Author : Jason Kocemba
The time train was late.
His great(x5) Grandfather’s birth certificate felt massive in his pocket, a nano-singularity. Did that flimsy piece of paper (wood based!) really cause him to lean to the left? They had caught up and were closing in and the train was late.
He spent time wondering what might have happened if things had been done differently. Was he wasting time trying to change what had happened, trying to make things right? Time had been used wrongly, he had been used wrongly, his whole family had been used wrongly.
He lifted his wrist watch. He watched the second-hand do another seven ticks until it showed eleven pm precisely. The temporal display showed agitations in the ether.
He heard them behind him, in the crowd. Their ancient dialect was barely recognisable as words, more like a continuous audible stream of nonsense syllables.
The station wall clock was two minutes faster than his watch. The colon between the digits winked out and came back on, winked out, came back on. His eyes moved to his watch. Tick. The second-hand jerked on. Tick. His eyes moved to the wall clock. The colon winked out. Tick.
Was he doing the right thing? He wiped his sweaty palm on his shirt. He hated waiting, after so much wasted time it felt wrong. But it was all relative anyway, right?
He resisted the temptation to pace. He stood, bright shiny shoes three inches apart, grey slacks pressed into a knife edge, his shirt tucked half in and half out of his waistband.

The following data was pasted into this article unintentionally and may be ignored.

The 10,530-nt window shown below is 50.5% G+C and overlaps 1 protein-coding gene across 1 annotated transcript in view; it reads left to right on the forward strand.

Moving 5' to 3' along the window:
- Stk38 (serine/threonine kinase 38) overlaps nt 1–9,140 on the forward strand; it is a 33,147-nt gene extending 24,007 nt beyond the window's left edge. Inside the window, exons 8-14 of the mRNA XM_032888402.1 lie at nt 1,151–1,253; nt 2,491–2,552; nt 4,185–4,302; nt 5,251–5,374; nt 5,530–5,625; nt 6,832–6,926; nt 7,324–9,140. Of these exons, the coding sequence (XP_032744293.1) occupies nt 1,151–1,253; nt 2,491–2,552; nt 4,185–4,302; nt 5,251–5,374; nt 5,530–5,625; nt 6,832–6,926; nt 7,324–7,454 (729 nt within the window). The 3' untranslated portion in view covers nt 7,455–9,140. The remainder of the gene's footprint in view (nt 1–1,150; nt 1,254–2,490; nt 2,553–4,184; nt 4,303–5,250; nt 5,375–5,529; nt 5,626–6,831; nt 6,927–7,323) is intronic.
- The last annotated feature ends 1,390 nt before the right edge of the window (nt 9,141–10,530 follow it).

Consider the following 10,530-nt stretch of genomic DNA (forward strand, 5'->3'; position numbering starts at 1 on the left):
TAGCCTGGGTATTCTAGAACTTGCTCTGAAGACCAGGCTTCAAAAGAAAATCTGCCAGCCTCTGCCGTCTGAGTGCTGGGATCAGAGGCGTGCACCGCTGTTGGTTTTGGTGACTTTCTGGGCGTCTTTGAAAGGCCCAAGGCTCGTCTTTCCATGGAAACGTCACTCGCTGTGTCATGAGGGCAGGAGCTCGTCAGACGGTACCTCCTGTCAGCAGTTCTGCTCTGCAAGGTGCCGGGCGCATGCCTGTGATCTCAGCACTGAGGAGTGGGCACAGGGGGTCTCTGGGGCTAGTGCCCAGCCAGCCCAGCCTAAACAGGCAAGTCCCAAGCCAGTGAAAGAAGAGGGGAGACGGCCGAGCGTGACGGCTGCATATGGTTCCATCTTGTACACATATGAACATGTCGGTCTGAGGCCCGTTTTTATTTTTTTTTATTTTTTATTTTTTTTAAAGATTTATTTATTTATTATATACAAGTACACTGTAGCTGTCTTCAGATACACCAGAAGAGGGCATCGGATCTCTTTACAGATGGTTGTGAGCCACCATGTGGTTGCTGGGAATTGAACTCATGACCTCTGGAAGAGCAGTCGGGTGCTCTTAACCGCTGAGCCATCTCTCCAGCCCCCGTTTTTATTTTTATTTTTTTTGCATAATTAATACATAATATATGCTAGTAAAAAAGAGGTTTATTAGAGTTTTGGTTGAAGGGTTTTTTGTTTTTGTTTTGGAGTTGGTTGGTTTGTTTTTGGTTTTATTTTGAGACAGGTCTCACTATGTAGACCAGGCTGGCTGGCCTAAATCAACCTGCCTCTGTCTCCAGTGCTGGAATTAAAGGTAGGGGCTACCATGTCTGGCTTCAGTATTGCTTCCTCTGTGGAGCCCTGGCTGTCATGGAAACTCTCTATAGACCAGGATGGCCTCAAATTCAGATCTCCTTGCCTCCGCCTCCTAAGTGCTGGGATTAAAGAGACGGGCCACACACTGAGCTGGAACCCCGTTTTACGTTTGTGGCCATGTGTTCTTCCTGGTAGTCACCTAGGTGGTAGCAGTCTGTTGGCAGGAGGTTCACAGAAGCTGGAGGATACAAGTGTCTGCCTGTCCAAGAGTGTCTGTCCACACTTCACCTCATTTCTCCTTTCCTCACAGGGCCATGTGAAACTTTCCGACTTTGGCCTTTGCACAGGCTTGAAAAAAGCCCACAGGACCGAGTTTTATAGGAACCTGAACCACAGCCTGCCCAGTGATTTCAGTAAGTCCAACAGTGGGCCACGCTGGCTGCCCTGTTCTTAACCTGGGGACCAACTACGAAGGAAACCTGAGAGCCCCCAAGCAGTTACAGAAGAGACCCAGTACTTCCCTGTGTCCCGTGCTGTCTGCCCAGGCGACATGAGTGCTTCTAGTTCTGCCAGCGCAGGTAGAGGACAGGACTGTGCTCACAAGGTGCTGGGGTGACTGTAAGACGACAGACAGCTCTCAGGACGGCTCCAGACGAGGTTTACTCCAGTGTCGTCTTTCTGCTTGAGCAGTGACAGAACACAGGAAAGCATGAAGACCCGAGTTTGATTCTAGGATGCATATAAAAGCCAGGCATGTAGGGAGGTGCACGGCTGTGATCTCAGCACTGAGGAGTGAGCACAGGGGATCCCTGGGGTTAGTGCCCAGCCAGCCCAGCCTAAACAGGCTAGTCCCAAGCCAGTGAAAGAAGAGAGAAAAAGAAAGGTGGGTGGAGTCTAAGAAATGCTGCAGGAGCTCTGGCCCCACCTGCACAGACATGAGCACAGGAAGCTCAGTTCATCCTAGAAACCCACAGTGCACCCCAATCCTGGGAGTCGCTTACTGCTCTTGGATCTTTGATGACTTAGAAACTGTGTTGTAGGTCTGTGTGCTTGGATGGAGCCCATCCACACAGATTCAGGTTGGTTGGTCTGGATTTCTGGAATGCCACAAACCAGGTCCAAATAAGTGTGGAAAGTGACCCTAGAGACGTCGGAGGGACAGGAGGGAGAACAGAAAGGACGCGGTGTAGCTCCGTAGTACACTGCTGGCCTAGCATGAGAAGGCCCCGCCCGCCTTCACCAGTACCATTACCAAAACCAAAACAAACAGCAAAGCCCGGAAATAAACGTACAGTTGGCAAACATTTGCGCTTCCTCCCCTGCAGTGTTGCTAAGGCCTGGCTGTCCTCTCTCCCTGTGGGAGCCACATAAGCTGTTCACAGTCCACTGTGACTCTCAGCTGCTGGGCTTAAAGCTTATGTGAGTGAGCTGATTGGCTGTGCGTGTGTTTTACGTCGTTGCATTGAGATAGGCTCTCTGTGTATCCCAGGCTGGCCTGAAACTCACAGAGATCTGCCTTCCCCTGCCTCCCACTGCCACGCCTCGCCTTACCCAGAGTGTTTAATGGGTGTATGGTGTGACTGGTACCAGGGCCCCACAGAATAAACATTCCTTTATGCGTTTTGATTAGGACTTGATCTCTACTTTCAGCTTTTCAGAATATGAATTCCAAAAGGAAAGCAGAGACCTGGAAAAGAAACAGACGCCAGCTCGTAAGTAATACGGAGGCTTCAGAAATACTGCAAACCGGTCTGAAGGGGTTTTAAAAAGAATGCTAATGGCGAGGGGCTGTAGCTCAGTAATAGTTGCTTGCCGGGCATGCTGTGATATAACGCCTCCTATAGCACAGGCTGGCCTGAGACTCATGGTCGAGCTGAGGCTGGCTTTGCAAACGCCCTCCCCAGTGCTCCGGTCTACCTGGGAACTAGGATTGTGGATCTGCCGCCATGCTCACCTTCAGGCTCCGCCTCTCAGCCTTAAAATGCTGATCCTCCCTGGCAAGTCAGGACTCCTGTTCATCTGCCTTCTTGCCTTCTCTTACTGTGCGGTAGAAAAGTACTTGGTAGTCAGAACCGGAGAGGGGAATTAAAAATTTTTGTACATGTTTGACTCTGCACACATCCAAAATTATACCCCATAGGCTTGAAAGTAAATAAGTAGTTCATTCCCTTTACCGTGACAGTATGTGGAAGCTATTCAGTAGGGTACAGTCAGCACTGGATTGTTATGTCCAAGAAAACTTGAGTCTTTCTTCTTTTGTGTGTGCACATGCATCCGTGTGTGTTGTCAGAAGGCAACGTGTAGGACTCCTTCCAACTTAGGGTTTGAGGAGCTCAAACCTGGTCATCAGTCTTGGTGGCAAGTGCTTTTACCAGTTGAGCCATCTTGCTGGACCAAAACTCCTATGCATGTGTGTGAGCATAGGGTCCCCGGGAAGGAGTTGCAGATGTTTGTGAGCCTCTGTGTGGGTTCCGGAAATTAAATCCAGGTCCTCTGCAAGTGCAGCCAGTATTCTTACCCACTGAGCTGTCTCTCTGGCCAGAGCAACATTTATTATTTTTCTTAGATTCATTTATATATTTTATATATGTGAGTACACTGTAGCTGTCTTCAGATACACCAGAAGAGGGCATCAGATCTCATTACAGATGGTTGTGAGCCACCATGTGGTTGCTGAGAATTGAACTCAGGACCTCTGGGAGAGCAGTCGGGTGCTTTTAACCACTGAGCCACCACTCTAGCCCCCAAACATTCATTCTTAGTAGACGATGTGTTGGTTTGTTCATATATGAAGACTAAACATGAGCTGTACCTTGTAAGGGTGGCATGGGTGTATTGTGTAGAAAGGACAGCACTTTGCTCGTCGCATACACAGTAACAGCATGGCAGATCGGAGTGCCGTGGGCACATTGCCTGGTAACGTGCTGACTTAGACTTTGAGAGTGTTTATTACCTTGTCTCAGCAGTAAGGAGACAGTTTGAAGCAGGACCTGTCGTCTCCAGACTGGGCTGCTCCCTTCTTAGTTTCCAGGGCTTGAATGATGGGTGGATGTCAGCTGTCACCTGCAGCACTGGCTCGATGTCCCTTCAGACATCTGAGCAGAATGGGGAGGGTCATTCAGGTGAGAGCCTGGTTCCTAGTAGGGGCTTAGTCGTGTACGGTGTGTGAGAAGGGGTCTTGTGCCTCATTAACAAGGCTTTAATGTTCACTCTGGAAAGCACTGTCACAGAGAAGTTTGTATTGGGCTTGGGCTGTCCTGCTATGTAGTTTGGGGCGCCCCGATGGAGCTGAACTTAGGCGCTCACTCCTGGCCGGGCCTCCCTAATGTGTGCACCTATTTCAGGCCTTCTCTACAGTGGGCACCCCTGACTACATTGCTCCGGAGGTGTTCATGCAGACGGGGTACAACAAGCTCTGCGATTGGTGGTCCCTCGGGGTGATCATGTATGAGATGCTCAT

His hand wiped itself on the shirt again. His eyes ticked to his watch, the flashing colon, the tracks, and back to the watch. He resisted the urge to shuffle his feet. The voices moved closer, and the nano-singularity in his pocket seemed to be gaining mass.
He felt the wet patches under his arms, he felt sweat run down his back to soak into his trousers. He wiped his already damp sleeve across his brow, and caught sight of his watch as it moved past his eyes. More seconds wasted and the temporal agitations had become distortions.
His eyes ticked to the tracks. Was it coming? Another bead of sweat ran down his back, another second ticked by in this era.
Someone stood behind him. He heard a familiar voice talk softly in a dialect he understood. He felt a hand press down on his left shoulder. He knew he would soon fall under all that combined mass.
“Stop running now,” the voice said. Other voices spoke; he did not understand them.
“I have to go back, Constable,” he said, feeling a deep bass rumble through his feet.
“You cannot,” the Constable said.
“The time line will re-assert itself, all paradox will be erased,” he said. He knew if he turned around and looked at the Constable he would be looking into his own face, his own eyes. “You will be erased.”
“Can you be sure?” said the Constable, who was also him. “Perhaps it is you who will be erased, perhaps both of us.”
“It is wrong,” he said as the train pulled in to the station. His whole body vibrated to that bass rumble.
With a clap, air rushed in to fill the space where he had been.
The Constable lowered his arm: “Damn, just in time,” he said, and disappeared.
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